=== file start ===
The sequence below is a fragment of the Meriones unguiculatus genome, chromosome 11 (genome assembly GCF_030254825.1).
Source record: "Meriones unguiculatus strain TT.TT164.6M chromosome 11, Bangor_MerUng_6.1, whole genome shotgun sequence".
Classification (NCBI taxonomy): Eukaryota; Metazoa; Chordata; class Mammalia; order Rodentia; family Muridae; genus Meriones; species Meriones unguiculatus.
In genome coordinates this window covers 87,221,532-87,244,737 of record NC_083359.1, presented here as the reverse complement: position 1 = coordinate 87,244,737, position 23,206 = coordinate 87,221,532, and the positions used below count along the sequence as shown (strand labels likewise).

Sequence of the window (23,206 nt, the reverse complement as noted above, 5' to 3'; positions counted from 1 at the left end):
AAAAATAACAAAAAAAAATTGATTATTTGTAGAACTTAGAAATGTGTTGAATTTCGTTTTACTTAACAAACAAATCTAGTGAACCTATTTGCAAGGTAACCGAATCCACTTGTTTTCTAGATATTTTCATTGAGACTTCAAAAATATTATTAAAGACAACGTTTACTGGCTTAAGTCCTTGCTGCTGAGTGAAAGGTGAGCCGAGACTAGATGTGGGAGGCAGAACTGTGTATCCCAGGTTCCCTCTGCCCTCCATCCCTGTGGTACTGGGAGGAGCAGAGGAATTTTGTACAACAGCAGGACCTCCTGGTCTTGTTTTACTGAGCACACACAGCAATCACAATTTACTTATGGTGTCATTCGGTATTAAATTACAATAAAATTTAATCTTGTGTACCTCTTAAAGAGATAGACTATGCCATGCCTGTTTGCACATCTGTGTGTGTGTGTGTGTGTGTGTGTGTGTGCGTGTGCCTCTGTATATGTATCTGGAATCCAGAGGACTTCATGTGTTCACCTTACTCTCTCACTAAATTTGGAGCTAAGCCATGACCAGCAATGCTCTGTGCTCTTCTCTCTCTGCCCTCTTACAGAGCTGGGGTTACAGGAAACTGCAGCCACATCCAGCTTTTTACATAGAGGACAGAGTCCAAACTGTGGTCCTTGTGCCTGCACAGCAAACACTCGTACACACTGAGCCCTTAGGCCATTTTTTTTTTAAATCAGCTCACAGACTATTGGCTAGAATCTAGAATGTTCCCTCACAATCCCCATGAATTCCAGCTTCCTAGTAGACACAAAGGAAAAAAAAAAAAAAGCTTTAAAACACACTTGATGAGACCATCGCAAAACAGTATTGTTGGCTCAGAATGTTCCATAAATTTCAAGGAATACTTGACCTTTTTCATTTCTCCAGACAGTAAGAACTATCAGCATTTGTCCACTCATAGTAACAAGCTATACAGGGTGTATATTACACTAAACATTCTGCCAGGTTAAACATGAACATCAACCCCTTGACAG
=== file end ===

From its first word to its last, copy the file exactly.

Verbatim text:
The sequence below is a fragment of the Meriones unguiculatus genome, chromosome 11 (genome assembly GCF_030254825.1).
Source record: "Meriones unguiculatus strain TT.TT164.6M chromosome 11, Bangor_MerUng_6.1, whole genome shotgun sequence".
Classification (NCBI taxonomy): Eukaryota; Metazoa; Chordata; class Mammalia; order Rodentia; family Muridae; genus Meriones; species Meriones unguiculatus.
In genome coordinates this window covers 87,221,532-87,244,737 of record NC_083359.1, presented here as the reverse complement: position 1 = coordinate 87,244,737, position 23,206 = coordinate 87,221,532, and the positions used below count along the sequence as shown (strand labels likewise).

Sequence of the window (23,206 nt, the reverse complement as noted above, 5' to 3'; positions counted from 1 at the left end):
AAAAATAACAAAAAAAAATTGATTATTTGTAGAACTTAGAAATGTGTTGAATTTCGTTTTACTTAACAAACAAATCTAGTGAACCTATTTGCAAGGTAACCGAATCCACTTGTTTTCTAGATATTTTCATTGAGACTTCAAAAATATTATTAAAGACAACGTTTACTGGCTTAAGTCCTTGCTGCTGAGTGAAAGGTGAGCCGAGACTAGATGTGGGAGGCAGAACTGTGTATCCCAGGTTCCCTCTGCCCTCCATCCCTGTGGTACTGGGAGGAGCAGAGGAATTTTGTACAACAGCAGGACCTCCTGGTCTTGTTTTACTGAGCACACACAGCAATCACAATTTACTTATGGTGTCATTCGGTATTAAATTACAATAAAATTTAATCTTGTGTACCTCTTAAAGAGATAGACTATGCCATGCCTGTTTGCACATCTGTGTGTGTGTGTGTGTGTGTGTGTGTGTGCGTGTGCCTCTGTATATGTATCTGGAATCCAGAGGACTTCATGTGTTCACCTTACTCTCTCACTAAATTTGGAGCTAAGCCATGACCAGCAATGCTCTGTGCTCTTCTCTCTCTGCCCTCTTACAGAGCTGGGGTTACAGGAAACTGCAGCCACATCCAGCTTTTTACATAGAGGACAGAGTCCAAACTGTGGTCCTTGTGCCTGCACAGCAAACACTCGTACACACTGAGCCCTTAGGCCATTTTTTTTTTAAATCAGCTCACAGACTATTGGCTAGAATCTAGAATGTTCCCTCACAATCCCCATGAATTCCAGCTTCCTAGTAGACACAAAGGAAAAAAAAAAAAAAGCTTTAAAACACACTTGATGAGACCATCGCAAAACAGTATTGTTGGCTCAGAATGTTCCATAAATTTCAAGGAATACTTGACCTTTTTCATTTCTCCAGACAGTAAGAACTATCAGCATTTGTCCACTCATAGTAACAAGCTATACAGGGTGTATATTACACTAAACATTCTGCCAGGTTAAACATGAACATCAACCCCTTGACAG